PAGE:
The reason you want your coon’s food to be a good quality dry food is that they need to be able to use those teeth. Dry food can help to reduce the incidence of tartar build up on the teeth.
Talk to a veterinarian about nutritional requirements for the Maine Coon.
Grooming – Surprisingly, Maine Coon cats do not require that much grooming, despite their thick coat. These cats developed as self-sufficient outdoor animals, with no one to maintain their coats for them. As a result, they evolved into a cat with long fur that keeps them warm, repels water, and doesn’t mat very easily.
That said, they can develop mats. So, a nice brushing at least once a week should keep them in top condition. They can be trained young to enjoy grooming time, and can even tolerate bath time when needed.
Shedding – Maine Coons are no more prone to shedding than any other type of cat, but the amount of fur these cats have compared to most can sure make it seem that way. The amount of shedding with any cat is related to nutrition, genetics, changes in temperature and exposure to sunlight:
Changes in sunlight cause the cat’s brain to signal its hair follicles to respond appropriately. When there’s less sunlight, cats start growing short, fluffy secondary hairs whose job is to provide insulation. And when there’s more sunlight, cats start shedding.
An outdoor cat’s shedding cycle can be fairly predictable. It will shed more during spring and summer and retain and grow its fur in winter. But, an indoor cat, being exposed mainly to artificial light, won’t be subject to the seasonal changes that signal the brain that it’s time to shed the winter coat. Instead, it will shed year round.
Exercise and Games – There is a range of games that all cats should enjoy both inside and outside. Such games involve waving feather wand toys or other cat toys that require the cat to leap in the air and try to capture the flying object; hide and seek, pouncing, jumping and scrunching soft toys and paper are all worthwhile activities, remembering that cats have more energy to play at the beginning and end of each day.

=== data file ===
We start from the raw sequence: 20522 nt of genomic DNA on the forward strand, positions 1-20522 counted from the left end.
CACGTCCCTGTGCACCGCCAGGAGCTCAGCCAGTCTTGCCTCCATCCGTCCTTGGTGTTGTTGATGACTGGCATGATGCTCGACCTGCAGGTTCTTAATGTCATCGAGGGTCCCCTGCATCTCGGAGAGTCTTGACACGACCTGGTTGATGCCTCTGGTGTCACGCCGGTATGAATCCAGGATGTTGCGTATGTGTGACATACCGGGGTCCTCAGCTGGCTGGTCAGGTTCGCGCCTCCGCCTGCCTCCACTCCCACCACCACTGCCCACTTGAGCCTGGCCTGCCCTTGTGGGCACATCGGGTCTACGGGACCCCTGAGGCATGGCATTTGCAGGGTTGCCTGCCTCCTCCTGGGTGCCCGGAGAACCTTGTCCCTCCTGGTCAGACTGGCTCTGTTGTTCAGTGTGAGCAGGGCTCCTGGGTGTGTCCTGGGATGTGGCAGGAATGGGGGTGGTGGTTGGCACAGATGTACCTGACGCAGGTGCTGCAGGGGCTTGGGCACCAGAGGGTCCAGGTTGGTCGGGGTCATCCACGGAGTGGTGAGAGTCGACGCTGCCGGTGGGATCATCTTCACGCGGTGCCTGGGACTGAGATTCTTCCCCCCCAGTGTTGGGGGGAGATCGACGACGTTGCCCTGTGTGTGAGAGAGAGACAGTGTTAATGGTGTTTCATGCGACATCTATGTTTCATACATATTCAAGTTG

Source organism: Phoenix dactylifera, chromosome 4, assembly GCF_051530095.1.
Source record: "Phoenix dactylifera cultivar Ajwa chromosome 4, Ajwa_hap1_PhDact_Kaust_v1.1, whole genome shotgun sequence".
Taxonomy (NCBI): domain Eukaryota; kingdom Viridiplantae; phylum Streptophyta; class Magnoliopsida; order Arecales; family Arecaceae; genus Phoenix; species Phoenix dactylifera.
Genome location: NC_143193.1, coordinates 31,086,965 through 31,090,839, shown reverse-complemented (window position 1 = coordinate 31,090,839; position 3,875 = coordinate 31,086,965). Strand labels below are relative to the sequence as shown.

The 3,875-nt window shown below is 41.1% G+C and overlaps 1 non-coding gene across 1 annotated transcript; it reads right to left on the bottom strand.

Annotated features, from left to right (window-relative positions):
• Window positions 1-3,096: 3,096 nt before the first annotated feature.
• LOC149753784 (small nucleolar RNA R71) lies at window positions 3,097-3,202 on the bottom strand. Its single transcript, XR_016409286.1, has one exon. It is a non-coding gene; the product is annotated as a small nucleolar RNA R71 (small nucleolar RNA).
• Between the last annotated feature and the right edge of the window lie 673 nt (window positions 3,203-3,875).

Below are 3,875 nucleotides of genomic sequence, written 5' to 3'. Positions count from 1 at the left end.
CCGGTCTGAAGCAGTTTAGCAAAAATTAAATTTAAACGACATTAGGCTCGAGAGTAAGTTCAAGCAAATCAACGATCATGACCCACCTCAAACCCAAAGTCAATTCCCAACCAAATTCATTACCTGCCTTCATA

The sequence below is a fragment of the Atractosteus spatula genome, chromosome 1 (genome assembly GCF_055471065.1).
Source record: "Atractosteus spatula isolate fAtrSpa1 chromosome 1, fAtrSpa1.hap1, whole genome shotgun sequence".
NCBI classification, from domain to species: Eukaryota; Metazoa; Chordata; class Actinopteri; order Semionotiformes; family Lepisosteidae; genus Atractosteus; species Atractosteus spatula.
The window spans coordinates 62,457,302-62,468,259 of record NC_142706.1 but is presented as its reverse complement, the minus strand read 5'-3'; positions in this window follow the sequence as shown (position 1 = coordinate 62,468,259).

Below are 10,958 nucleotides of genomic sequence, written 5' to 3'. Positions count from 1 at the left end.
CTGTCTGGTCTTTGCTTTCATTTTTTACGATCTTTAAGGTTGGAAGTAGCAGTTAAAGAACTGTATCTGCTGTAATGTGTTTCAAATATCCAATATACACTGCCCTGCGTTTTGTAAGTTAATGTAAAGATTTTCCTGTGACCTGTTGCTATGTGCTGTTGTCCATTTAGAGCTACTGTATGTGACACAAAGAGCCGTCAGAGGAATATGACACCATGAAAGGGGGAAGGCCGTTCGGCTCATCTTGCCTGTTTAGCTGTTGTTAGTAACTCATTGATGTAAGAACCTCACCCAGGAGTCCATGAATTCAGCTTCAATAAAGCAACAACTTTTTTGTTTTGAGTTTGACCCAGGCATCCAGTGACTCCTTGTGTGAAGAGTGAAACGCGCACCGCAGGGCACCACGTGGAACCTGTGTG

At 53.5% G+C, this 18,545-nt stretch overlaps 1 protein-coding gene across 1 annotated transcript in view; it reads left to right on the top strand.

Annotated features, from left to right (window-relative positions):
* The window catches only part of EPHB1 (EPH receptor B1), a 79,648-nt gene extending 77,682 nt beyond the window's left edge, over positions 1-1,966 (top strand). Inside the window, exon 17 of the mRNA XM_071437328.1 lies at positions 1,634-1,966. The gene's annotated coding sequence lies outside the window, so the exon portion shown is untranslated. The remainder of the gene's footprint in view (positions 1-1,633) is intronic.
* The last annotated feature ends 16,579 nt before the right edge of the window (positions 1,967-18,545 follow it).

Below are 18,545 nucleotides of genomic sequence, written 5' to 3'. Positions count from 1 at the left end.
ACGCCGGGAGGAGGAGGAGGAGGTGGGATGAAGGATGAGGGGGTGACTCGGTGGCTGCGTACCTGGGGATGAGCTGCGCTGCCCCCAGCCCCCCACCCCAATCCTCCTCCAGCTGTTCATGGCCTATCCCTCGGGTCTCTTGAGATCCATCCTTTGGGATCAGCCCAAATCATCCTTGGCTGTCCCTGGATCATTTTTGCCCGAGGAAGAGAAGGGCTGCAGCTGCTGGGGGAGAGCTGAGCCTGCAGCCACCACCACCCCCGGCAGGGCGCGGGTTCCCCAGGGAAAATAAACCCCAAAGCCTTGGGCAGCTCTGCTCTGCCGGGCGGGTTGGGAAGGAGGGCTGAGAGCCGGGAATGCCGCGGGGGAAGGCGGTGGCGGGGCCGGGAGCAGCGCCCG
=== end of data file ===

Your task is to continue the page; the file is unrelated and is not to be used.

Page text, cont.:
Even if you don’t have any mice for a Maine Coon to chase, he’ll keep his skills sharp by chasing toys and grabbing them with his big paws. A Maine Coon also enjoys playing fetch and will retrieve small balls, toys or wadded-up pieces of paper. He can climb as well as any cat but usually prefers to stay on ground level. That’s where his work is, after all. He’s also very smart and will happily learn tricks or play with puzzle toys that challenge his brain.
Maine Coon health issues
All in all, the Maine Coon is a healthy cat, although some Maine Coons can be prone to the following health problems:
- Hypertrophic cardiomyopathy
- Hip dysplasia
- Polycystic kidney disease
- Patellar luxation
- Polydactylism (more toes than normal which are usually just cosmetic)
- Spinal muscular atrophy
- Early onset periodontal disease
Maine Coon cats are said to live 12 to 15 years, and often more. This is partly due to the care their owners take to keep them indoors. Having your cat indoors significantly increases their lifespan.
Talk to a veterinarian about known genetic disorders for the Maine Coon.
Maine Coon suitability
The friendly, laidback Maine Coon is a perfect choice for families with children and cat-friendly dogs. He loves the attention he receives from children who treat him politely and with respect, and he doesn’t mind playing dress-up or going for a ride in a baby buggy.
He is happy to live with cat-friendly dogs, too, thanks to his amiable disposition. Introduce pets slowly and in controlled circumstances to ensure that they learn to get along together. More about smooth introductions between pets and their humans in our Paw Perfect Introductions podcast series with animal behaviourist Dr Joanne Righetti.
Always supervise interaction between a young child or other animals and your new kitten/adult cat! Find out more about creating smooth introductions in our Paw Perfect Introductions podcast with renowned animal behaviourist Dr Joanne Righetti.
More details on the Maine Coon cat breed
Cat adoption in Australia
Visit www.petrescue.com.au for a listing of cats for adoption Australia wide.